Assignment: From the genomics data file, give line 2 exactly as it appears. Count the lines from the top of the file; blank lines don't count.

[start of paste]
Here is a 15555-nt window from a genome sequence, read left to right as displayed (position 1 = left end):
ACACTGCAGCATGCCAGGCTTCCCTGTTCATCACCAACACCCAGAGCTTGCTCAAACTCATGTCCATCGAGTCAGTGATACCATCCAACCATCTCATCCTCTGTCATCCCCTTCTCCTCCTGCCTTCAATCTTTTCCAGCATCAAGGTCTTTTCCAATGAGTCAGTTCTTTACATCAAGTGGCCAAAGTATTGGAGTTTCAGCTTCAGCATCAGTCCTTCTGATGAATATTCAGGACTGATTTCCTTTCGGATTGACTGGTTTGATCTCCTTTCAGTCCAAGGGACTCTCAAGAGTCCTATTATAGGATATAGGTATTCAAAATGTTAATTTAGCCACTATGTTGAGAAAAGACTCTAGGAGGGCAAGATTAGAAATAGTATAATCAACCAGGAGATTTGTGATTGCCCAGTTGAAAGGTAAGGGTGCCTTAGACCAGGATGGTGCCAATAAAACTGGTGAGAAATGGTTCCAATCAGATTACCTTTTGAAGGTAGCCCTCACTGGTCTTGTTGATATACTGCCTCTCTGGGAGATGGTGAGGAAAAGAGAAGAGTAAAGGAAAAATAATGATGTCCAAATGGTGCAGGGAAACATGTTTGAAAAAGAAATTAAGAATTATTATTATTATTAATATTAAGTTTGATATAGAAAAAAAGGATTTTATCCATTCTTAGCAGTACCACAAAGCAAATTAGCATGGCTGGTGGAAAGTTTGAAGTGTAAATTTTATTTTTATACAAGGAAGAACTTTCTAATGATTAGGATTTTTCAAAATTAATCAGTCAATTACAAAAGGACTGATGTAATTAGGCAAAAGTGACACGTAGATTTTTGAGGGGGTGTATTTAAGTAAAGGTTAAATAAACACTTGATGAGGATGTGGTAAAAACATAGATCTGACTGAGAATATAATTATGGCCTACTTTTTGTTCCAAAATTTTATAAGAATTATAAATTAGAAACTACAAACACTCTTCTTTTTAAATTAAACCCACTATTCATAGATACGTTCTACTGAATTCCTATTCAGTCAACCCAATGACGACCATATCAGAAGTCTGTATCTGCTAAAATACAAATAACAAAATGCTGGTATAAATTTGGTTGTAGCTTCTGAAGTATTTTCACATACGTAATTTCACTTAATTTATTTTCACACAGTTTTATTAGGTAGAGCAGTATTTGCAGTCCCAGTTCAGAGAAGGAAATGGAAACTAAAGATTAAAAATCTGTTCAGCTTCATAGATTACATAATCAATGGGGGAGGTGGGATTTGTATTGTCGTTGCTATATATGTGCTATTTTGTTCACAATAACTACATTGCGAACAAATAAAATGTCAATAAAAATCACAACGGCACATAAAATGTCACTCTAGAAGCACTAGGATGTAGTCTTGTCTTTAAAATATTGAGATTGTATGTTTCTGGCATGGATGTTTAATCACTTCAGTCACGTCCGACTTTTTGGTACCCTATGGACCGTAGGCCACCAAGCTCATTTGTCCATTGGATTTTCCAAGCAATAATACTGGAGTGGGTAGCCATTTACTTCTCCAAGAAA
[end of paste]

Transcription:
ACACTGCAGCATGCCAGGCTTCCCTGTTCATCACCAACACCCAGAGCTTGCTCAAACTCATGTCCATCGAGTCAGTGATACCATCCAACCATCTCATCCTCTGTCATCCCCTTCTCCTCCTGCCTTCAATCTTTTCCAGCATCAAGGTCTTTTCCAATGAGTCAGTTCTTTACATCAAGTGGCCAAAGTATTGGAGTTTCAGCTTCAGCATCAGTCCTTCTGATGAATATTCAGGACTGATTTCCTTTCGGATTGACTGGTTTGATCTCCTTTCAGTCCAAGGGACTCTCAAGAGTCCTATTATAGGATATAGGTATTCAAAATGTTAATTTAGCCACTATGTTGAGAAAAGACTCTAGGAGGGCAAGATTAGAAATAGTATAATCAACCAGGAGATTTGTGATTGCCCAGTTGAAAGGTAAGGGTGCCTTAGACCAGGATGGTGCCAATAAAACTGGTGAGAAATGGTTCCAATCAGATTACCTTTTGAAGGTAGCCCTCACTGGTCTTGTTGATATACTGCCTCTCTGGGAGATGGTGAGGAAAAGAGAAGAGTAAAGGAAAAATAATGATGTCCAAATGGTGCAGGGAAACATGTTTGAAAAAGAAATTAAGAATTATTATTATTATTAATATTAAGTTTGATATAGAAAAAAAGGATTTTATCCATTCTTAGCAGTACCACAAAGCAAATTAGCATGGCTGGTGGAAAGTTTGAAGTGTAAATTTTATTTTTATACAAGGAAGAACTTTCTAATGATTAGGATTTTTCAAAATTAATCAGTCAATTACAAAAGGACTGATGTAATTAGGCAAAAGTGACACGTAGATTTTTGAGGGGGTGTATTTAAGTAAAGGTTAAATAAACACTTGATGAGGATGTGGTAAAAACATAGATCTGACTGAGAATATAATTATGGCCTACTTTTTGTTCCAAAATTTTATAAGAATTATAAATTAGAAACTACAAACACTCTTCTTTTTAAATTAAACCCACTATTCATAGATACGTTCTACTGAATTCCTATTCAGTCAACCCAATGACGACCATATCAGAAGTCTGTATCTGCTAAAATACAAATAACAAAATGCTGGTATAAATTTGGTTGTAGCTTCTGAAGTATTTTCACATACGTAATTTCACTTAATTTATTTTCACACAGTTTTATTAGGTAGAGCAGTATTTGCAGTCCCAGTTCAGAGAAGGAAATGGAAACTAAAGATTAAAAATCTGTTCAGCTTCATAGATTACATAATCAATGGGGGAGGTGGGATTTGTATTGTCGTTGCTATATATGTGCTATTTTGTTCACAATAACTACATTGCGAACAAATAAAATGTCAATAAAAATCACAACGGCACATAAAATGTCACTCTAGAAGCACTAGGATGTAGTCTTGTCTTTAAAATATTGAGATTGTATGTTTCTGGCATGGATGTTTAATCACTTCAGTCACGTCCGACTTTTTGGTACCCTATGGACCGTAGGCCACCAAGCTCATTTGTCCATTGGATTTTCCAAGCAATAATACTGGAGTGGGTAGCCATTTACTTCTCCAAGAAA